You know that many prospects for your business now shop reviews in much the way they used to use search engines and shop the results of search. Because of this, reviews are important. You’re tempted to ask your customers to write reviews. But that’s not the best way to get reviews. In this post, I explain why it’s a bad idea to ask for reviews, and what you should do instead.
The logical time to ask for a review is at the close of a transaction. The patient is checking out, the customer is paying for a purchase at the cash register, the restaurant patron is paying the check. But that’s a poor time. You’ve done your job of delivering the goods or services the customer wants from you–and the customer has met their obligation, by paying. So the transaction is complete, all obligations are met.
If you ask for a review now, when both sides have met their obligations, you’re asking for a favor–the customer is not in your debt. Your most dedicated customers, who’ve been coming to you for a long time, will feel obligated and will write a review, but most won’t do so. They’re being asked for a favor, and they may or may not get to it. There’s no compelling reason for them to review you, even if they’re quite happy with what they’ve received. They may even be somewhat annoyed that you’ve asked them to do a review.
Yes, if you use this approach, you’ll get a few reviews–but you bother all your customers with a request, and only a few of them will deliver. Do you want to ask a favor of all your customers in order to get just a few reviews?
There’s a way to turn the tables on this situation. Instead of asking for a favor, start the dialogue of getting a review by complimenting the customer! Ask the customer to tell you how satisfied they were with the goods and services that they’ve received. This is not asking them to proclaim your goodness to the world; instead, it’s complimenting them by demonstrating the importance of their opinion of you. Again, not everyone will reply, but at worst you’ve ended the transaction with a compliment to them, rather than asking for a favor.
Once you get a reply to your request for an opinion, you now have an opportunity. You’ve done a favor for the customer by receiving their opinion, and now you’re in a good position to ask for a favor. This is the time to ask the customer to please share their experience online with others, and pointing out that their sharing will help you and others as well.
Another benefit of this approach is that it lets you weed out any customers who weren’t satisfied, as well as that person we all see now and then who complains about things, no matter how good they are. Those people will tell you they aren’t happy about what they received, and now you have an opportunity to find out why and remedy the situation, and not ask them to complete a review.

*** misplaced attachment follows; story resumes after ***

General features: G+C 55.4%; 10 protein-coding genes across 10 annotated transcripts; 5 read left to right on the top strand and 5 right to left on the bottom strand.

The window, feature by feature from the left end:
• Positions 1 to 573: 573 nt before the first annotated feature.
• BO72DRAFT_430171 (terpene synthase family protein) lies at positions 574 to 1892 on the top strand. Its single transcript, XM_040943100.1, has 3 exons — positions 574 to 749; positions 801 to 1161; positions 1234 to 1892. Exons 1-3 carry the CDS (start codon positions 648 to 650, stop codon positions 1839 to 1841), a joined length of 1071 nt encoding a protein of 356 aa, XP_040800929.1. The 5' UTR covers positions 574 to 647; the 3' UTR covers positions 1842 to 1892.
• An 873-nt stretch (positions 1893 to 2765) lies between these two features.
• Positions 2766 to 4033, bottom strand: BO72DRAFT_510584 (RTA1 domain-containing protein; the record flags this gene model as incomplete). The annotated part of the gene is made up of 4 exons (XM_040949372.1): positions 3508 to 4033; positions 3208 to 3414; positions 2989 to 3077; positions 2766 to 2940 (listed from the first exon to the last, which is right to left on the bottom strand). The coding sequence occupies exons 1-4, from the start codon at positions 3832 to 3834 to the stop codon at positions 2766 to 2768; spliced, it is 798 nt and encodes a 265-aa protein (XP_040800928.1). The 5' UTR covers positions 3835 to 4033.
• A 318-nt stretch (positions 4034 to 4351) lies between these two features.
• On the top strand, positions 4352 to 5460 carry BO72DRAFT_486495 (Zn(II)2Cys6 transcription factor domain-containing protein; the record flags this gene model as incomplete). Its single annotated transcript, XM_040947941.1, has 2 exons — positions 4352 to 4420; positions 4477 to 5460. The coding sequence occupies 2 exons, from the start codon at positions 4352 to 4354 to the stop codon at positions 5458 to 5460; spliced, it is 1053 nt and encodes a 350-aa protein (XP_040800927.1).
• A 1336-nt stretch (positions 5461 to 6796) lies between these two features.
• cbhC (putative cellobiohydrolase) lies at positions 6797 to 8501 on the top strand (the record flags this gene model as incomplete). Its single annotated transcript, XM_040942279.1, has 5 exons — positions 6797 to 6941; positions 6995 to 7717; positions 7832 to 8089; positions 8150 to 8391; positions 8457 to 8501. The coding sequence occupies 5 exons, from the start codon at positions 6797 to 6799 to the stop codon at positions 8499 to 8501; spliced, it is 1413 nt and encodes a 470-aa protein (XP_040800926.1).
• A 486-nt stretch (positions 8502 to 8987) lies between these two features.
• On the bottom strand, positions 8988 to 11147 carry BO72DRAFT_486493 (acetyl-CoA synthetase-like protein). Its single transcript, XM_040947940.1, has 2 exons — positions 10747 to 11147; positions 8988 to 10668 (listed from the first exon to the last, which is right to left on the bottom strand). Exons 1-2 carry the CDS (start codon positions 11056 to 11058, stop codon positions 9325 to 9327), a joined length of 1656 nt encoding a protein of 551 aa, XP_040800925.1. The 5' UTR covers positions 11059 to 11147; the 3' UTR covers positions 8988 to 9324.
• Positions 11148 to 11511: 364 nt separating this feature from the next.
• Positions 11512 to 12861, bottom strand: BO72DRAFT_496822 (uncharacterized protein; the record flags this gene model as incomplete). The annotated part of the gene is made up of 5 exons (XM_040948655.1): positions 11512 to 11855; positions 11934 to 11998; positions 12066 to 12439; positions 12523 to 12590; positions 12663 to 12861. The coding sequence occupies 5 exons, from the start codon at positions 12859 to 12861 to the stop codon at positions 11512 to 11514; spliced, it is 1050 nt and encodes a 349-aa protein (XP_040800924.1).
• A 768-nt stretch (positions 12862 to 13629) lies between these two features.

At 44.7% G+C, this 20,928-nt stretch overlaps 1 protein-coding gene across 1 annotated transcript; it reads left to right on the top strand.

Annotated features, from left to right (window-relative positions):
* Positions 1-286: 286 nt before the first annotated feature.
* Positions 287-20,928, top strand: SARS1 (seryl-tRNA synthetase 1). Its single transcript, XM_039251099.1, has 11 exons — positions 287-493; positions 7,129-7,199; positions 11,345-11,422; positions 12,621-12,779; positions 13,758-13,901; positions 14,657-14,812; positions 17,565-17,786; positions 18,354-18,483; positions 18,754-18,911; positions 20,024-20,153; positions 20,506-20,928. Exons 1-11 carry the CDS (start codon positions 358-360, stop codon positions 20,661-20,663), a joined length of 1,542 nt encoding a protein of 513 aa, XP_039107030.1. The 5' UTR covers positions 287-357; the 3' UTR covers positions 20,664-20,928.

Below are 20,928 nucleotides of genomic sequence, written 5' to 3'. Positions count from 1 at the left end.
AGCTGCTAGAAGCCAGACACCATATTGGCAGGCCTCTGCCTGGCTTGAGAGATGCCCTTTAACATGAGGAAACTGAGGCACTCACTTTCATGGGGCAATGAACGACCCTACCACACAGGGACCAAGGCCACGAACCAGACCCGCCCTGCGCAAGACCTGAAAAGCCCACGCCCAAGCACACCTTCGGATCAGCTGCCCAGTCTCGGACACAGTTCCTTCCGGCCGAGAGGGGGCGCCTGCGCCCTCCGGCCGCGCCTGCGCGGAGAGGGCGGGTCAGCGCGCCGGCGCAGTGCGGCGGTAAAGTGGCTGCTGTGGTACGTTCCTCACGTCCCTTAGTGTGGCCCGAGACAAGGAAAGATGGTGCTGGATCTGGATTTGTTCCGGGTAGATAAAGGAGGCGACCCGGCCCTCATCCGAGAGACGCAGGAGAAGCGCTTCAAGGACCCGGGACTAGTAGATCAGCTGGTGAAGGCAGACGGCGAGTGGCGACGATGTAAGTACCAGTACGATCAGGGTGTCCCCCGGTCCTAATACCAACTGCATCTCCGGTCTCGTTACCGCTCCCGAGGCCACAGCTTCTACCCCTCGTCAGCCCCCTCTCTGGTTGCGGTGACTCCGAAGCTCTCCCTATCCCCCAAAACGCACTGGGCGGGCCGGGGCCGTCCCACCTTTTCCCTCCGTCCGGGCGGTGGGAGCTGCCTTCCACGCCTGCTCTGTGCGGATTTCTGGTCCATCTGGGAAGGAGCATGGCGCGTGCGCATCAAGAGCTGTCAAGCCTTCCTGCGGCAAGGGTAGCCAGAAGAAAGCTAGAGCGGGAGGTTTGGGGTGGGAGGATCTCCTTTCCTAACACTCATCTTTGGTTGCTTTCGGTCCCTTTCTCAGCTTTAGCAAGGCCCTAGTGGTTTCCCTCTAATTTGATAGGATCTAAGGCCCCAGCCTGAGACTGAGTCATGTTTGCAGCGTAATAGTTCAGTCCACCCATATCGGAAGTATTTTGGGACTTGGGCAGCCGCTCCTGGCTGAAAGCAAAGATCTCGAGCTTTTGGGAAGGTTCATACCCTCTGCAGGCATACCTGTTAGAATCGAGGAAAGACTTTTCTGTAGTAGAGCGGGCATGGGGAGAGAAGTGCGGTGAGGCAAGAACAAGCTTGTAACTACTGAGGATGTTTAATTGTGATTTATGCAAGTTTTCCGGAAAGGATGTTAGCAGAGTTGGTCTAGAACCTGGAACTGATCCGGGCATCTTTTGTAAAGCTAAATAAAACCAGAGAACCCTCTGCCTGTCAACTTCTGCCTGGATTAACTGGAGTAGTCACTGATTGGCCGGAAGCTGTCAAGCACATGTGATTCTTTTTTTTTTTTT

If you’re actively seeking feedback, you’re likely to receive some surprises, as you learn about things that your customers don’t like that never occurred to you. This feedback will give you a continuing way to monitor just how your efforts are coming across with the people who really matter, your customers.
How to Do This
A good review management service, such as my own, is the way to implement this approach. You can distribute a card the size of a business card that says “How did we do today? Please give your opinion.” and put a QR code to scan and a URL to visit. Both take the customer to a feedback screen where they indicate the degree of happiness. The happiest are then asked if they’d please share their experience with others; the unhappiest have a chance to tell you why they aren’t happy.
Alternatively, if you’re in touch with customers via email, you can automatically send them an email asking how things went, following the same sequence. Or if you have a newsletter, you can simply cycle through your newsletter subscribers, sending out 5 to 10 emails a day asking that same first question. If you have a list of email addresses for all your customers, you can simply cycle through that, asking about the last interaction with you.
The Bottom Line
Instead of asking for a favor by asking for a review, instead do your customer a favor by asking for an opinion. Then ask the happiest customers for a review, and follow up with the less happy customers.